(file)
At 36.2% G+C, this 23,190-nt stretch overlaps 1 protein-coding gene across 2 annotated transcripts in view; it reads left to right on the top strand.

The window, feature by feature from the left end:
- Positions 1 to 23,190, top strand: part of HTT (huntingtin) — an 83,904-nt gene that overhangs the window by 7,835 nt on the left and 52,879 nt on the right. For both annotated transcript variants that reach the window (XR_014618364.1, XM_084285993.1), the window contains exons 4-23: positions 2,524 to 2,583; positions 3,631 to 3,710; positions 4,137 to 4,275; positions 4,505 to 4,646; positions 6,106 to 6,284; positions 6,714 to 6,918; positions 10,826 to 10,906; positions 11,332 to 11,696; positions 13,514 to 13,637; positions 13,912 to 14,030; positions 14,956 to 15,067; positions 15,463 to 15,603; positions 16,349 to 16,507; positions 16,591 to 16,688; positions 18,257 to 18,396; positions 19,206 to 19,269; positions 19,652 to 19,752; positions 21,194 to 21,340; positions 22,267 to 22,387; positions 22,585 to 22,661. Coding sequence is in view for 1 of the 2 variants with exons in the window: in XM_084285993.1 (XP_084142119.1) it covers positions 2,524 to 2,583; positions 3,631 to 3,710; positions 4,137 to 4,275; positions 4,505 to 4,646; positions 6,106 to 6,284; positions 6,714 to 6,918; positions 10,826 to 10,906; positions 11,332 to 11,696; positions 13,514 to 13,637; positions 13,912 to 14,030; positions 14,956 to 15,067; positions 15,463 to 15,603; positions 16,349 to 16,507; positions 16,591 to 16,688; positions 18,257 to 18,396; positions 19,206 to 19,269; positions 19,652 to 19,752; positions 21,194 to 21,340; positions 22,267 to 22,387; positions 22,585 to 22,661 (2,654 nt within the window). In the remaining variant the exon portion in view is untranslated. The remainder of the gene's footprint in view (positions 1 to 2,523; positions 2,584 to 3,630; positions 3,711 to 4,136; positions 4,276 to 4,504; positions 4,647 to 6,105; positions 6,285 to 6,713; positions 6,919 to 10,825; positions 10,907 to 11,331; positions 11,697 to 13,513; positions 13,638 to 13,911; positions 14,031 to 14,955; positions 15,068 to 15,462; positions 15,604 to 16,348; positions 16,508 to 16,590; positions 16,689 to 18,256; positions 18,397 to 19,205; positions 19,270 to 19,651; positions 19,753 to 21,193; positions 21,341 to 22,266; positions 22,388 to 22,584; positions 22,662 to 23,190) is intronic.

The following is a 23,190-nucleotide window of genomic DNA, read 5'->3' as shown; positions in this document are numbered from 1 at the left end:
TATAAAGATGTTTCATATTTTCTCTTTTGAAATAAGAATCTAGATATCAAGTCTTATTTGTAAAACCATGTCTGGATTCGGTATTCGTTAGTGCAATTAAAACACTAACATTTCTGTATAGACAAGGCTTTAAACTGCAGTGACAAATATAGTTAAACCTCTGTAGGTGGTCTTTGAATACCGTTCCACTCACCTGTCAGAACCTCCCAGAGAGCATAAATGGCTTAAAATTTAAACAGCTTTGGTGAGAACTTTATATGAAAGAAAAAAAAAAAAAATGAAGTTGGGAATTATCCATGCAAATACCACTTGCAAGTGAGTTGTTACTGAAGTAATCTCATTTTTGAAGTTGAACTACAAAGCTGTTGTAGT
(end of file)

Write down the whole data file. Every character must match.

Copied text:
At 36.2% G+C, this 23,190-nt stretch overlaps 1 protein-coding gene across 2 annotated transcripts in view; it reads left to right on the top strand.

The window, feature by feature from the left end:
- Positions 1 to 23,190, top strand: part of HTT (huntingtin) — an 83,904-nt gene that overhangs the window by 7,835 nt on the left and 52,879 nt on the right. For both annotated transcript variants that reach the window (XR_014618364.1, XM_084285993.1), the window contains exons 4-23: positions 2,524 to 2,583; positions 3,631 to 3,710; positions 4,137 to 4,275; positions 4,505 to 4,646; positions 6,106 to 6,284; positions 6,714 to 6,918; positions 10,826 to 10,906; positions 11,332 to 11,696; positions 13,514 to 13,637; positions 13,912 to 14,030; positions 14,956 to 15,067; positions 15,463 to 15,603; positions 16,349 to 16,507; positions 16,591 to 16,688; positions 18,257 to 18,396; positions 19,206 to 19,269; positions 19,652 to 19,752; positions 21,194 to 21,340; positions 22,267 to 22,387; positions 22,585 to 22,661. Coding sequence is in view for 1 of the 2 variants with exons in the window: in XM_084285993.1 (XP_084142119.1) it covers positions 2,524 to 2,583; positions 3,631 to 3,710; positions 4,137 to 4,275; positions 4,505 to 4,646; positions 6,106 to 6,284; positions 6,714 to 6,918; positions 10,826 to 10,906; positions 11,332 to 11,696; positions 13,514 to 13,637; positions 13,912 to 14,030; positions 14,956 to 15,067; positions 15,463 to 15,603; positions 16,349 to 16,507; positions 16,591 to 16,688; positions 18,257 to 18,396; positions 19,206 to 19,269; positions 19,652 to 19,752; positions 21,194 to 21,340; positions 22,267 to 22,387; positions 22,585 to 22,661 (2,654 nt within the window). In the remaining variant the exon portion in view is untranslated. The remainder of the gene's footprint in view (positions 1 to 2,523; positions 2,584 to 3,630; positions 3,711 to 4,136; positions 4,276 to 4,504; positions 4,647 to 6,105; positions 6,285 to 6,713; positions 6,919 to 10,825; positions 10,907 to 11,331; positions 11,697 to 13,513; positions 13,638 to 13,911; positions 14,031 to 14,955; positions 15,068 to 15,462; positions 15,604 to 16,348; positions 16,508 to 16,590; positions 16,689 to 18,256; positions 18,397 to 19,205; positions 19,270 to 19,651; positions 19,753 to 21,193; positions 21,341 to 22,266; positions 22,388 to 22,584; positions 22,662 to 23,190) is intronic.

The following is a 23,190-nucleotide window of genomic DNA, read 5'->3' as shown; positions in this document are numbered from 1 at the left end:
TATAAAGATGTTTCATATTTTCTCTTTTGAAATAAGAATCTAGATATCAAGTCTTATTTGTAAAACCATGTCTGGATTCGGTATTCGTTAGTGCAATTAAAACACTAACATTTCTGTATAGACAAGGCTTTAAACTGCAGTGACAAATATAGTTAAACCTCTGTAGGTGGTCTTTGAATACCGTTCCACTCACCTGTCAGAACCTCCCAGAGAGCATAAATGGCTTAAAATTTAAACAGCTTTGGTGAGAACTTTATATGAAAGAAAAAAAAAAAAAATGAAGTTGGGAATTATCCATGCAAATACCACTTGCAAGTGAGTTGTTACTGAAGTAATCTCATTTTTGAAGTTGAACTACAAAGCTGTTGTAGT